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Soccer

Premier League Ponders Separating Good Billionaires And Bad Billionaires

Abramovich watches during the Barclays Premier League match between Chelsea and Sunderland at Stamford Bridge on December 19, 2015 in London, England.
Clive Mason/Getty Images

If you were a sufficiently plugged-in soccer enjoyer in the years leading up to 2020, you might have come to the reasonable conclusion that the biggest and most well-funded soccer clubs in the world are nigh-unshakeable institutions, global brands rendered too big to fail by sheer force of financial heft. Transfer-fee records were not really worth discussing, as they’d get broken in each successive summer. Financial fair play regulations designed to level the playing field and reign in the power of petrostate-owned clubs didn’t really do anything. Short-lived challenges to the European status quo by Chinese and Russian upstarts were only really notable for how quickly they died out and bowed to entrenched power. But if you have been sufficiently plugged-in soccer enjoyer for the last two years, what you have seen more than anything is the imposition of real life on seemingly implacable clubs. Roman Abramovich’s sudden, forced sale of Chelsea F.C. is the latest and strongest example.

Abramovich bought Chelsea in 2003, when he was roughly halfway through an eight-year term as governor of a Russian okrug, seven years after he moved into an apartment in the Kremlin at the invitation of Boris Yeltsin, and four years after he helped pick Vladimir Putin’s cabinet. Those close associations with Russian state power have earned Abramovich a certain skepticism from the soccer world, and as British authorities have responded to Russia’s invasion of Ukraine by sanctioning many of the billionaires who have flocked to London to launder money and hide assets, Abramovich has come to the reasonable conclusion that he needs to sell the club while he can still get value for it.

He first transferred “stewardship and care” of the club to its charitable foundation, only to announce days later that he will be selling. Bidders have until Friday to submit offers, and Abramovich is looking for at least $2.5 billion.

Abramovich is one of the richest people in the world, a position he is trying to retain under increasing scrutiny. Chelsea is just one of the many assets he has in England, and Labour party leader Keir Starmer raised a ruckus on Wednesday about Abramovich’s rapid liquidation of his other assets in the country. He probably will have a chance to get everything out before sanctions can take effect: Britain’s Foreign Office and National Crime Agency said earlier this week there were not yet “reasonable grounds” to legally designate Putin-connected residents of Moscow-on-Thames as such, which means obvious sanction candidates likely have enough time to get a significant portion of their money out from under U.K. scrutiny.

As for Chelsea, Abramovich said he will not seek to profit from the deal for the club, which he says he’s poured two billion dollars of his own money into. He claimed net sale proceeds will be funneled to an as-yet nonexistent charitable foundation, which will “be for the benefit of all victims of the war in Ukraine.” You can believe him as much or as little as you want, but the relevant dynamic here is that the richest non-state owner of a Premier League club was compelled to run screaming at the first sign of government scrutiny. This is a sign of who really holds power here.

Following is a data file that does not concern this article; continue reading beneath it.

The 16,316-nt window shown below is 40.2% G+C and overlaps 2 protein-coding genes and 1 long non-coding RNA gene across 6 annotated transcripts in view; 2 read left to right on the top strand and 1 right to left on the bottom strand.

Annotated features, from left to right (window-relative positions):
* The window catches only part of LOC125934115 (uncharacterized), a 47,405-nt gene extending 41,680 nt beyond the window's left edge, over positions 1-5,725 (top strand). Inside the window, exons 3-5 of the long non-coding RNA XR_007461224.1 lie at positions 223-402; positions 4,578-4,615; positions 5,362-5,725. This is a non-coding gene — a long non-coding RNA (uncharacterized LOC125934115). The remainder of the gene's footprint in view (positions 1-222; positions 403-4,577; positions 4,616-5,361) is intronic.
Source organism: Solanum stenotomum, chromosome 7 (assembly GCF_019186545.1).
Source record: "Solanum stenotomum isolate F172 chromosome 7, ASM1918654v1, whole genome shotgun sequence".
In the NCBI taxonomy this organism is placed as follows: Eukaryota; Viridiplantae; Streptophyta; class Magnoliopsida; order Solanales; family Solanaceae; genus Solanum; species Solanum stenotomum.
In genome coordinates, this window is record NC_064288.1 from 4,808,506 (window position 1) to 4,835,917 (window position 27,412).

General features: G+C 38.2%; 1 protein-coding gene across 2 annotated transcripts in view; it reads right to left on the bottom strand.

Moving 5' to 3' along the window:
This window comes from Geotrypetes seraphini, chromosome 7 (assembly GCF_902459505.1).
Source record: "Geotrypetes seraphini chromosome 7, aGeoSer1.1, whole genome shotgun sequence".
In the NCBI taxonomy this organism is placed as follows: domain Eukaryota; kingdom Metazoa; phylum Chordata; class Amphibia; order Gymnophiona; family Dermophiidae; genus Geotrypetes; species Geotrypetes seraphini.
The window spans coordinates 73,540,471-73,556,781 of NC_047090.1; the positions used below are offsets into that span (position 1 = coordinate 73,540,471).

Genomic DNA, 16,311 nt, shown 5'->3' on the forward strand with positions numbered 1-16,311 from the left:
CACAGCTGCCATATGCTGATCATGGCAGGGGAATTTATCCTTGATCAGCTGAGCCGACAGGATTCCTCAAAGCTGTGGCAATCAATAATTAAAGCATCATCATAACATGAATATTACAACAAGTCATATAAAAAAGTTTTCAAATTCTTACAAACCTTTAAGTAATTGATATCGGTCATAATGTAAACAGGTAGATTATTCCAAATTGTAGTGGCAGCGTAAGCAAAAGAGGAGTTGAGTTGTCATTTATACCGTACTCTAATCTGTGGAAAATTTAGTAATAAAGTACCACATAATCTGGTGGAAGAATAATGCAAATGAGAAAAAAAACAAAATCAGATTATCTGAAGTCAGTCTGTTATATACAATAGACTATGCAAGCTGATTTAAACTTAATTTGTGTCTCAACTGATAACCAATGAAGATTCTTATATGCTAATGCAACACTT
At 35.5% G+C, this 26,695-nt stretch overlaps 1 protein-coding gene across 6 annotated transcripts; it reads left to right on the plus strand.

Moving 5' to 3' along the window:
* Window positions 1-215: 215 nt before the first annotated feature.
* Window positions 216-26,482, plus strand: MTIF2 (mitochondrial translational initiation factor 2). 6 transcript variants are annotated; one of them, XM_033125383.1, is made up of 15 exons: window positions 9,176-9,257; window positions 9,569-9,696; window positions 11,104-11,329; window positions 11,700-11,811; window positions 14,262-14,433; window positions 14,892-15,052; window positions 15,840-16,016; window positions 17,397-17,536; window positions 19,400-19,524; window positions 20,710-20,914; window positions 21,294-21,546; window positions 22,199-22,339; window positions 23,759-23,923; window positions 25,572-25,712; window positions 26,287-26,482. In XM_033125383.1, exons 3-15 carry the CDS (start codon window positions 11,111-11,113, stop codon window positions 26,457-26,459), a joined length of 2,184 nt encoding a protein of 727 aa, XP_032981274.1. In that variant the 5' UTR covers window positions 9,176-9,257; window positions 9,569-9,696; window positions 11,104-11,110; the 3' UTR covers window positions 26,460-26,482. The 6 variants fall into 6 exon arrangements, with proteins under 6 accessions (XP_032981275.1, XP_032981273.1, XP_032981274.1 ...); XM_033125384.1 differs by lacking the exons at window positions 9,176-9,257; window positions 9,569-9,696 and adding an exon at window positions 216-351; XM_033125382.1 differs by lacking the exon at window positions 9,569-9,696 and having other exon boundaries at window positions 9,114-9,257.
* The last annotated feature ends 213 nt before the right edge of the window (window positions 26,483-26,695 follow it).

The question is what comes next. According to the Guardian, the Premier League is weighing the addition of a human rights requirement authored with the help of Amnesty International. Per the report: “The Amnesty test called, among other things, for the Premier League board to consider whether a prospective owner or director had been complicit in serious violations of international human rights law or any conduct at odds with the league’s anti-discrimination policy.” In the abstract, this makes some sense, though it is worth considering the financial incentives in play and the people who actually own Premier League teams. The people who made the English Premier League into a globe-bestriding colossus have no reason other than public relations to take any meaningful action against rich owners, and while EPL fans hold more political power than their American counterparts, consider how Newcastle fans have embraced their new ownership, Saudi Arabia’s sovereign wealth fund.

Considering that 14 of the 20 EPL owners will have to approve any such changes, it’s likely that any human rights measures will merely serve as symbolic legal cover for business as usual to continue. Why would a bloc of owners back a measure that would meaningfully restrict their own power? What’s more, the very notion of a human rights approval process for a prospective owner of a sports team is contradictory on its face. Anyone who can afford to buy a Premier League team necessarily has to be worth billions; any person worth billions necessarily is an engine of human immiseration. As Phil Mickelson detailed, the Saudi Public Investment Fund is certainly connected to a litany of human rights abuses; if this EPL scrutiny is being conducted to pick out the good billionaires from the bad, it is searching for differences of degree, not of kind.

The NBA strike is a useful example to triangulate with here, simply because the concept of sports ownership wobbled on its axis for a brief moment. What does anyone really owe a sports owner?, asked Kyrie Irving. I still have not seen a worthwhile answer. Setting the bar for ownership above “not a human rights violator” makes some sense, but only once you accept the basic premise that sports teams must have owners. The U.K. government obviously has, wholeheartedly enough to help them with their laundry.